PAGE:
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The Different Types of Business Plans

This article is part of our Business Planning Guide—a curated list of our articles that will help you with the planning process!

Business plans go by many names: Strategic plans, operational plans, internal plans, Lean Plans, and many others.

Lately, I’ve been focusing on the Lean Plan. There are also one-page business plans, although those are really more summaries. Of course, there are traditional business plans, which can also be called formal business plans, or wow-do-I-really-have-to-do-all-that business plans.

You might need different kinds of business plans depending on what you plan to use to accomplish. Like so many other things in business, the principle of form follows function applies. Different situations call for different types of business plans. An effective business plan will match its intended use. Knowing the specific use of a particular type of plan will help you build a better roadmap for the future of your business.

Let’s take a look at the types of business plans and their differences. You can click on the link to be taken directly to the section on that specific business plan if you’d like to jump ahead.

In this article, I’ll cover these different types of business plans:
The Lean Plan that every business ought to have
The standard business plan for those that need to present a plan to outsiders, such as banks or investors
One-page business plans
Business plans for startups
Feasibility plans, internal plans, operations plan, annual plans, and strategic plans

The Lean Plan: Track and grow
All businesses can use a Lean Plan to manage strategy, tactics, dates, milestones, activities, and cash flow.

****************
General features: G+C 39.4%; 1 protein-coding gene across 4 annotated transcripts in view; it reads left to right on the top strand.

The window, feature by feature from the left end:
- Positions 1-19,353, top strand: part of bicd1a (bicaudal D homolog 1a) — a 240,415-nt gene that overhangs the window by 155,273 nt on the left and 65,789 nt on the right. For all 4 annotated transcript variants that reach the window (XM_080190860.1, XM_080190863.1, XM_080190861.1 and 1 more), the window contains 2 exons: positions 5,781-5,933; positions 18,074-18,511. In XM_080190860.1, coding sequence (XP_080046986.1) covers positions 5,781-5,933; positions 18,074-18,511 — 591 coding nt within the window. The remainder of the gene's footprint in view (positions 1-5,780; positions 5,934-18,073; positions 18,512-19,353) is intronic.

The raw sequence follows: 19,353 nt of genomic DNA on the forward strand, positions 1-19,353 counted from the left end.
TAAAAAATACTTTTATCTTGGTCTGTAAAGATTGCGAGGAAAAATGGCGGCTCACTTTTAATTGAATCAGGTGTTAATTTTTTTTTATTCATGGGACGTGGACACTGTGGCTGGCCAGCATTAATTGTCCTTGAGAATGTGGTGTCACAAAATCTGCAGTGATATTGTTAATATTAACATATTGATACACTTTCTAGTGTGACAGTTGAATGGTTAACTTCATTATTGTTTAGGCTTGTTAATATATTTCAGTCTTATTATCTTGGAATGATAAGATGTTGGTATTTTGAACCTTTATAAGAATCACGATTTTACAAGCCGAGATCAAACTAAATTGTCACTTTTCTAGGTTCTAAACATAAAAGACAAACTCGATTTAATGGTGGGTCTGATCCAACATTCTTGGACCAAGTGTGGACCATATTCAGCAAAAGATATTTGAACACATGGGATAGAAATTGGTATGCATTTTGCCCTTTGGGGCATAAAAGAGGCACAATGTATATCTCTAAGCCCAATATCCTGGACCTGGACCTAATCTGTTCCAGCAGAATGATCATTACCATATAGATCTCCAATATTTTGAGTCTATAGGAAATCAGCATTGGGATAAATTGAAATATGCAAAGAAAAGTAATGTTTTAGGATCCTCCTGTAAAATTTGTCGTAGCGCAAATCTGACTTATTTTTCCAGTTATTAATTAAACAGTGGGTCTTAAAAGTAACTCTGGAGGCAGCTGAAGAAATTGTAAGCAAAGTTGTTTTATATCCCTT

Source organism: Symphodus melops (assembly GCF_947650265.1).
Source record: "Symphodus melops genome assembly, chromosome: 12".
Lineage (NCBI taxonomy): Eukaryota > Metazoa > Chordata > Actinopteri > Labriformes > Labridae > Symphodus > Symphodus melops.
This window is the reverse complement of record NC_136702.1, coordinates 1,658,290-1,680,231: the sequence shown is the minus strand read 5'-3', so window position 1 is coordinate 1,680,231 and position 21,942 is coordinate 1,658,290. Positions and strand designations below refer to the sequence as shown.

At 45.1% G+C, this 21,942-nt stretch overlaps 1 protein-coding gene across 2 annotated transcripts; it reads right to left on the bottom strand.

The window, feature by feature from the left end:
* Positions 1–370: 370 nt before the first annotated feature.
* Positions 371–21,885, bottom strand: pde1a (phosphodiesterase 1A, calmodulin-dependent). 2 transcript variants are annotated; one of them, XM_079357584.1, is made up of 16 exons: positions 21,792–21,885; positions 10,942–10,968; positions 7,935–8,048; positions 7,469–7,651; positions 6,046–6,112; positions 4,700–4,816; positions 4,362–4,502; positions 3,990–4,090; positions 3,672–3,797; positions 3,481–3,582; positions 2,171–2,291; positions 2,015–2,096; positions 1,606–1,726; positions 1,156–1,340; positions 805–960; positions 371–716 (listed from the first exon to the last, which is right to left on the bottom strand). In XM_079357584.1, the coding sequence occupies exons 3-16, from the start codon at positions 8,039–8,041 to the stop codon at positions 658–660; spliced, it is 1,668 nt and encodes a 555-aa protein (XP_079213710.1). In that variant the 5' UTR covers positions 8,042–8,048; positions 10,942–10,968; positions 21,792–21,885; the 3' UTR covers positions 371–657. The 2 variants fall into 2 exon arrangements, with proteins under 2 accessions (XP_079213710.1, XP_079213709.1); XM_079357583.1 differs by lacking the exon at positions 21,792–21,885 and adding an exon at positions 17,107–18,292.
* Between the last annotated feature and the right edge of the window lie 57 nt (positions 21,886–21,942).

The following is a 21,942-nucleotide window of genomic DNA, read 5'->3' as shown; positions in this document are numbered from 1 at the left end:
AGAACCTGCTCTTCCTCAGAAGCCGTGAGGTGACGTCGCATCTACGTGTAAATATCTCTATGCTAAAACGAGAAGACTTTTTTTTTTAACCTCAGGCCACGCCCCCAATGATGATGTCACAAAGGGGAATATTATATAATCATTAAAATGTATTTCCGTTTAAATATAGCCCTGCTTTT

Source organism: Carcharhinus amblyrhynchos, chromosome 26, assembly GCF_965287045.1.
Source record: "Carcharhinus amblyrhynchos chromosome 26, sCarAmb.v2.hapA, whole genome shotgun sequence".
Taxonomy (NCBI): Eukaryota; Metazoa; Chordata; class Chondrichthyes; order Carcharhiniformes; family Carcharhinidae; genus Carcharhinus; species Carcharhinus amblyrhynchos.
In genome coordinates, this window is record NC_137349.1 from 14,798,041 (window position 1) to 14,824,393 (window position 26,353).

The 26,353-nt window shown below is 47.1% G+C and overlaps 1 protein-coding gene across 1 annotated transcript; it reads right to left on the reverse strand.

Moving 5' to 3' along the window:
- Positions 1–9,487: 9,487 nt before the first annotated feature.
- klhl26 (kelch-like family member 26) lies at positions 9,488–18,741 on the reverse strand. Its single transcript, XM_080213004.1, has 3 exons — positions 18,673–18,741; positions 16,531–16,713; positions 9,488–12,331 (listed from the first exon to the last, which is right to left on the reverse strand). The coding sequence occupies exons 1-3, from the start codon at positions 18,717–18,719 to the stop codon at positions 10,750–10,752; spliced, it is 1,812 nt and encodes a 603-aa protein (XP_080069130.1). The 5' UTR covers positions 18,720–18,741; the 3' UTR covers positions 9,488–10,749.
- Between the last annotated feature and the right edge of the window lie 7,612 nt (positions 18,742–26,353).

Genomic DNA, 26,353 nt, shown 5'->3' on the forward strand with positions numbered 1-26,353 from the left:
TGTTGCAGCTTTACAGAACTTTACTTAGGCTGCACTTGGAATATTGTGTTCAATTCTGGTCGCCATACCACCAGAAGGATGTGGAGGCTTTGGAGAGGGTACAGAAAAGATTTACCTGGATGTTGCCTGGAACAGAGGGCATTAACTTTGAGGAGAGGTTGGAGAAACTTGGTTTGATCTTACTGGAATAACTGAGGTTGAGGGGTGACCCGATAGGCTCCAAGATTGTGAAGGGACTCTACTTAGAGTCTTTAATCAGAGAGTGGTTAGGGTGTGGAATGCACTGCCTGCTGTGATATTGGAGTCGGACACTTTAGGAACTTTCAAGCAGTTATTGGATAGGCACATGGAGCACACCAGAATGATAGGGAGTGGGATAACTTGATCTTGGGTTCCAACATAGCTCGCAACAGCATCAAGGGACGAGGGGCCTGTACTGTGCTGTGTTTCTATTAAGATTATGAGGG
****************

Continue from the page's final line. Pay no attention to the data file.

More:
The Lean Plan is faster, easier, and more efficient than a formal business plan because it doesn’t include summaries, descriptions, and background details that you and your partners or employees already know.

It’s most useful if you’re trying to grow your business and want to use it as a tool to track your financials and milestones against what you projected so you can respond to opportunity and react to challenges quickly.

A Lean Plan includes specific deadlines and milestones, and the budgets allotted for meeting them, so your team is up to speed.

A Lean Plan includes four essential elements—all of them functions of general business management:

  1. Your guiding strategy
    Use simple bullet points to define your target market, business offering, underlying business identity, and long-term goals. No additional text is needed. These serve as a reminder for owners and managers.
  2. Tactics you’ll use to execute strategy
    Use bullet points again. These include marketing decisions such as pricing, channels, website, social media, promotion, and advertising.

Product or service tactics also apply here, including pricing, launch dates, bundles, configuration, new versions, and delivery or packaging. Other tactics might define positions to recruit, training required, and so forth.

  1. Concrete specifics to measure your progress
    List of assumptions, milestones, objective measurements of performance, task responsibilities, and what numbers to track.
  2. Essential numbers
    This is your company’s basic financial plan, including your sales forecast, spending budget, and cash flow.

You can monitor each of these areas using basic excel spreadsheets, but a business dashboard that quickly and easily shows you the difference between your forecast and your actuals can save you time. Ideally, you have software that compares your plan to actual results automatically.

The value of the Lean Plan starts with the plan, but that’s just the beginning. Real management is steering your business with a Lean Plan that you review and revise regularly, tracking progress and performance, and making regular course correction.

You can download our free Lean Plan Template for a jump start on the Lean Planning process.